It’s never too early to share the failure
Even though failure doesn’t discriminate, when we talk to people, sometimes they feel like they’re too early on in their career to have failed. And while you may not have had the chance to nosedive a company yet, or crash and burn a major account, there’s still plenty of opportunity to fail (even if it’s just a little one).
So we asked some people from the team to share a failure from when they were first starting out in their professional careers:
Yannick, Global Business Development Lead
“Once, in my first job as a community manager for a major drink company that you’ve very likely heard of, I was using my brother’s computer, and accidentally left it logged in on facebook with the company account. Not realizing this, my brother then later posted a political complaint thinking it was his own profile.”
Jade, Global Community and Operations Coordinator
“When I was fresh out of uni I did a 2 week work experience placement at one of the world’s best and oldest ad agencies.
I absolutely loved it, and wanted to stay, so everyone was telling me to apply for the graduate scheme. It’s super tough to get in as they receive 1000+ applications and take 10, but I felt pretty confident about it!
So I submitted the application and heard nothing for a couple of weeks, so I went back to check my application and… well, it turns out I hadn’t completed the first box on the form… my name!! So I sent them a grovelling email about it, but needless to say, I got a rejection. Turns out attention to detail is pretty important if you want to work for a global advertising agency”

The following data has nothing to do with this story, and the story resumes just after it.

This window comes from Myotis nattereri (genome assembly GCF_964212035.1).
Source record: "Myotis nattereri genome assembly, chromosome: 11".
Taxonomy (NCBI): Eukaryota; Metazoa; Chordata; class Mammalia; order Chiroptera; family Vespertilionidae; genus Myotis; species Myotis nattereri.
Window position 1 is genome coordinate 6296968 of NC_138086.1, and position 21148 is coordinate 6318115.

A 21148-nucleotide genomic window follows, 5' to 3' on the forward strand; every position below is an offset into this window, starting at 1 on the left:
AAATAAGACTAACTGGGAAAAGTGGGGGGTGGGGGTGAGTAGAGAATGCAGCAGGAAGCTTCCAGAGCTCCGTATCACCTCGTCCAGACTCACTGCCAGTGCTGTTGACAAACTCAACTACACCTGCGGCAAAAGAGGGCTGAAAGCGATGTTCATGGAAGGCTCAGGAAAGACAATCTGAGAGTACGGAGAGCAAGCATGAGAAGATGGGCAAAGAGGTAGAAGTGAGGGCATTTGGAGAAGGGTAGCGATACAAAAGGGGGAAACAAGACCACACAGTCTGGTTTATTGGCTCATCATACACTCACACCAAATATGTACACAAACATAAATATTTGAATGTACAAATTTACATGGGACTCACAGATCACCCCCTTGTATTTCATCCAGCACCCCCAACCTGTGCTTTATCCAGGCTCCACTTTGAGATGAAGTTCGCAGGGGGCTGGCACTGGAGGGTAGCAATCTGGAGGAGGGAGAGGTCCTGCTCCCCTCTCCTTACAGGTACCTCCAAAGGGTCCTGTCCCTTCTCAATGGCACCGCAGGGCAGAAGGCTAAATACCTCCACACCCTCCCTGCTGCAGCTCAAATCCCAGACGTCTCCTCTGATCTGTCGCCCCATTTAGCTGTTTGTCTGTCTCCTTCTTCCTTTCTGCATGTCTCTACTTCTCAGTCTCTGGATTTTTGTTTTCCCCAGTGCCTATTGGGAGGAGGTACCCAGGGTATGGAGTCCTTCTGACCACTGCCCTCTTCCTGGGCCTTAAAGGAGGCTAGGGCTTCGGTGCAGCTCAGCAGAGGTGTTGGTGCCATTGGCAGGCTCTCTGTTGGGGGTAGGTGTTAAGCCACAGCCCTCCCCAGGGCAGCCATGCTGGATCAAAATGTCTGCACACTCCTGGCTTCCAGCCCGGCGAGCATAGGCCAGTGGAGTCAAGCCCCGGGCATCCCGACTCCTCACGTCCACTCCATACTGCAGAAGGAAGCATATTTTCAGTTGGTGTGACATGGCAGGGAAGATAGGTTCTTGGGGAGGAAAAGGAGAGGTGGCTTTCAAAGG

Rich, Social media & design
“The overly positive feedback after concluding my internship fed my ego and made me believe that my professional career would be brilliant and amazing.
4 months looking for a job proved me wrong. At one point, I was so desperate and disappointed enough to accept ANY job, and I got into this creepy business association, with a miserable salary, inflexible working hours and a terrible organizational culture based on religious beliefs… and the bible.
At that time, I was also coming out as bisexual, and I was starting to date my current boyfriend. After some months pretending I was straight and he was my cousin, following beliefs and values I wasn’t really comfortable with, and working with the worst hardware and offices. I finally decided to quit… or at least I tried.
Once again, my ego won when one of the partners told me “Maybe this work was too much for you, maybe you just couldn’t take the challenge.” So I decided to stay a little bit longer to prove them wrong, still pretending to be someone I wasn’t in a place I really hated.”
Daniela, Community Coordinator
“In my first job after college, I worked for an organization that promoted foreign investment in Costa Rica, as an assistant to the life sciences manager.
One day, someone from China called the office with the possibility of a direct investment and, while my boss was waiting for that call, I started to get the basic information from them. Suddenly the call was cut off, and before then it hadn’t occurred to me to ask for a number, or email, or point of contact from them.
So rather then tell my boss that I had screwed up, and I didn’t know how to contact them, I started looking through the phone’s call history for the number, and while I found the number, I didn’t know the person I was talking to’s name. So I tried to explain this to the operator, but I spoke English and she spoke Mandarin, and it just didn’t work out.
I ended up telling my boss that maybe it was a ghost investment, or not real.”
So, today’s lesson? Failure can happen, and it doesn’t have to be something monumental to share and talk about it.
Have a failure (big or small) to share from the early days of your career? Let us know on our social and #sharethefailure – we’d love to hear them!